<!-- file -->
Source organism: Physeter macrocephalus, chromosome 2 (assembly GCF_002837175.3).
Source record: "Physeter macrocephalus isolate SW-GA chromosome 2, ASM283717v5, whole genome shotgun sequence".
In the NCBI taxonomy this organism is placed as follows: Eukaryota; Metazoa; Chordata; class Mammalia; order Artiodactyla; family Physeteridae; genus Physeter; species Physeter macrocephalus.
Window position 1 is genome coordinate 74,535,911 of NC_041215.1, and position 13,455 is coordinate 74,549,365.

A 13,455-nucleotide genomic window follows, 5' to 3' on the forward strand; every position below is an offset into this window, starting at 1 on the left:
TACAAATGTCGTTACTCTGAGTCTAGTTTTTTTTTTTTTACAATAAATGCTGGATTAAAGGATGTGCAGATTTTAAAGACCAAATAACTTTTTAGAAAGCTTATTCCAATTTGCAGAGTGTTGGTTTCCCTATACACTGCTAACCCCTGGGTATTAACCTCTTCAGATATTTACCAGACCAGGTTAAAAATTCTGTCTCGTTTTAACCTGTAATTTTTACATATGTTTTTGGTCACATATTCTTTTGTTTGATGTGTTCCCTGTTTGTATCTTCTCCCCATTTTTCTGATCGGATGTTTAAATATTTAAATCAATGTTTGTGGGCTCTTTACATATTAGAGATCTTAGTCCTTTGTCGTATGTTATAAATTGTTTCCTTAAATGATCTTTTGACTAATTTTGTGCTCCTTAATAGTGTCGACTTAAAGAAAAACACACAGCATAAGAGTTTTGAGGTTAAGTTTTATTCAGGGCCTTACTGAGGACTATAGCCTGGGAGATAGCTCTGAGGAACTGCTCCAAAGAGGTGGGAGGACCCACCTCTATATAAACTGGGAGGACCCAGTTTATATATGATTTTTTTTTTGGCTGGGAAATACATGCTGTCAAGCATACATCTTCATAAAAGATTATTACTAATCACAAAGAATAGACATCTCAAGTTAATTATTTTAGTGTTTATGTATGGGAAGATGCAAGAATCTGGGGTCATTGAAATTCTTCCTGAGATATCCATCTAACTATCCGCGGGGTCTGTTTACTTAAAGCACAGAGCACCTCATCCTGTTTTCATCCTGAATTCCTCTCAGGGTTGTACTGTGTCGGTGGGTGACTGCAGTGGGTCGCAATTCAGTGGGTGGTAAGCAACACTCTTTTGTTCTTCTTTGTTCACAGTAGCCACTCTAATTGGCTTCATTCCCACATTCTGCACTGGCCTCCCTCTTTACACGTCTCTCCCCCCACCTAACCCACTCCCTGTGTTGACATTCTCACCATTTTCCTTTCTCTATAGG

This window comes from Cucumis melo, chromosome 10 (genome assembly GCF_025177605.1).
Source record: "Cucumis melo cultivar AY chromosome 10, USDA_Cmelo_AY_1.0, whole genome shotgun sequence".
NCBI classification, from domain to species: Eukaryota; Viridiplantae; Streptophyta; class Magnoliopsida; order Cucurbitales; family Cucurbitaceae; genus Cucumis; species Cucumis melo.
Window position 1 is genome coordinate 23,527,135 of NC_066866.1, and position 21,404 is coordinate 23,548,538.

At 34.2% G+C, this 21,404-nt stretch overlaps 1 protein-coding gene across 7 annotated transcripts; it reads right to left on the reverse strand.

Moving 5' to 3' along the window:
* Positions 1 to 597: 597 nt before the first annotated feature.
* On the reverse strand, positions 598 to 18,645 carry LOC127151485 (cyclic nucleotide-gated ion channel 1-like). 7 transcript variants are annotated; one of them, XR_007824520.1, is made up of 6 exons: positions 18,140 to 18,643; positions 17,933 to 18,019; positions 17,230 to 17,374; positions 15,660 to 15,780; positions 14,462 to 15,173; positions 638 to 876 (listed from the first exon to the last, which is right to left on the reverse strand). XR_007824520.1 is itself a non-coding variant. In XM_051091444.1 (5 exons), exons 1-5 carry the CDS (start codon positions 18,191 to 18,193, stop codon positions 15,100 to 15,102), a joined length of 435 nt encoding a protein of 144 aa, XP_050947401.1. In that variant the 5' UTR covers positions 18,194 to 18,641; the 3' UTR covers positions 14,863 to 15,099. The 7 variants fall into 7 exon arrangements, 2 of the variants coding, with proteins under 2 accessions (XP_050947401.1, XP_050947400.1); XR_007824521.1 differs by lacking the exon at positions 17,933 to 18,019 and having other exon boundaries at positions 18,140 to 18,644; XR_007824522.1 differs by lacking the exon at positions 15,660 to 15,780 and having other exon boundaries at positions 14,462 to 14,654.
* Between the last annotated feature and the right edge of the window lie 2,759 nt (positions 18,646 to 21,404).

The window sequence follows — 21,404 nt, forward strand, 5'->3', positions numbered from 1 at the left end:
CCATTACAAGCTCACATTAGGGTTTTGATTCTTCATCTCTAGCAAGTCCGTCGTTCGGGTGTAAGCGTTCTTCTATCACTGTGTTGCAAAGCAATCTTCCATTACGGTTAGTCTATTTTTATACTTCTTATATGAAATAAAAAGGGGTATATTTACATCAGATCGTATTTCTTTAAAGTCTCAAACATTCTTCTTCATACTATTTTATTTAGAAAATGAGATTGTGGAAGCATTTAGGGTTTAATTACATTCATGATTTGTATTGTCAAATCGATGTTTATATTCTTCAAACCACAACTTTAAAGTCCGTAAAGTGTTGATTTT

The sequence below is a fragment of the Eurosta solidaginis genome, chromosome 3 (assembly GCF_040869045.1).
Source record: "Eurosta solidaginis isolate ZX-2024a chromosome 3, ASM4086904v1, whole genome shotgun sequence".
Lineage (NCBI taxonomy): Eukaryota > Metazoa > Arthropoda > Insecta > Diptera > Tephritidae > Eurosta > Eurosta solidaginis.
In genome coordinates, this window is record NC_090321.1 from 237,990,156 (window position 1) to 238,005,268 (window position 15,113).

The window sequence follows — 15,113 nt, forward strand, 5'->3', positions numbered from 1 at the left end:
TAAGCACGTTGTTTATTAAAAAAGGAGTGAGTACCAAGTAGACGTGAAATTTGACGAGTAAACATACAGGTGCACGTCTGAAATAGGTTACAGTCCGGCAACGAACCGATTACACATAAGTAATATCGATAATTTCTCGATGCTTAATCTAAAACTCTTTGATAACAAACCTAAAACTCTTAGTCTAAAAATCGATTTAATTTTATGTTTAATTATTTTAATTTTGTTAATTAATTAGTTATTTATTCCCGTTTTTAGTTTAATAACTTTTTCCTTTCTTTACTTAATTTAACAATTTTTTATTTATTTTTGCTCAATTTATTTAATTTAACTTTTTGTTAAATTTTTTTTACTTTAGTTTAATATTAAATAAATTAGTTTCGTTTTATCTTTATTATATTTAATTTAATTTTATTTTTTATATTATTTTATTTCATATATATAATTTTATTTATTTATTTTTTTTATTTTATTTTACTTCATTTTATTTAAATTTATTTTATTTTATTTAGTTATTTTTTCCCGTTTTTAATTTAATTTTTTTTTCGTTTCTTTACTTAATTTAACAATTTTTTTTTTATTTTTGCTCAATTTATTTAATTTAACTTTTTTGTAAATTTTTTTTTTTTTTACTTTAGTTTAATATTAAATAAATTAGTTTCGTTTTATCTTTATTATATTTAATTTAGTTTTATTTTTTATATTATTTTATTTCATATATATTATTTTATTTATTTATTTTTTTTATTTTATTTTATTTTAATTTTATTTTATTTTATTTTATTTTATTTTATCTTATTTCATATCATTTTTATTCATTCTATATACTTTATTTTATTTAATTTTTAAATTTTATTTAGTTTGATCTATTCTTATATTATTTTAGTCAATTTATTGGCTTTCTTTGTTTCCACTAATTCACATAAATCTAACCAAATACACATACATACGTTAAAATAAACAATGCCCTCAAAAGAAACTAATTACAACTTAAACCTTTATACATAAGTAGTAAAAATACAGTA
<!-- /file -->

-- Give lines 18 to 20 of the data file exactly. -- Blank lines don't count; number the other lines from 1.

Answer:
The sequence below is a fragment of the Eurosta solidaginis genome, chromosome 3 (assembly GCF_040869045.1).
Source record: "Eurosta solidaginis isolate ZX-2024a chromosome 3, ASM4086904v1, whole genome shotgun sequence".
Lineage (NCBI taxonomy): Eukaryota > Metazoa > Arthropoda > Insecta > Diptera > Tephritidae > Eurosta > Eurosta solidaginis.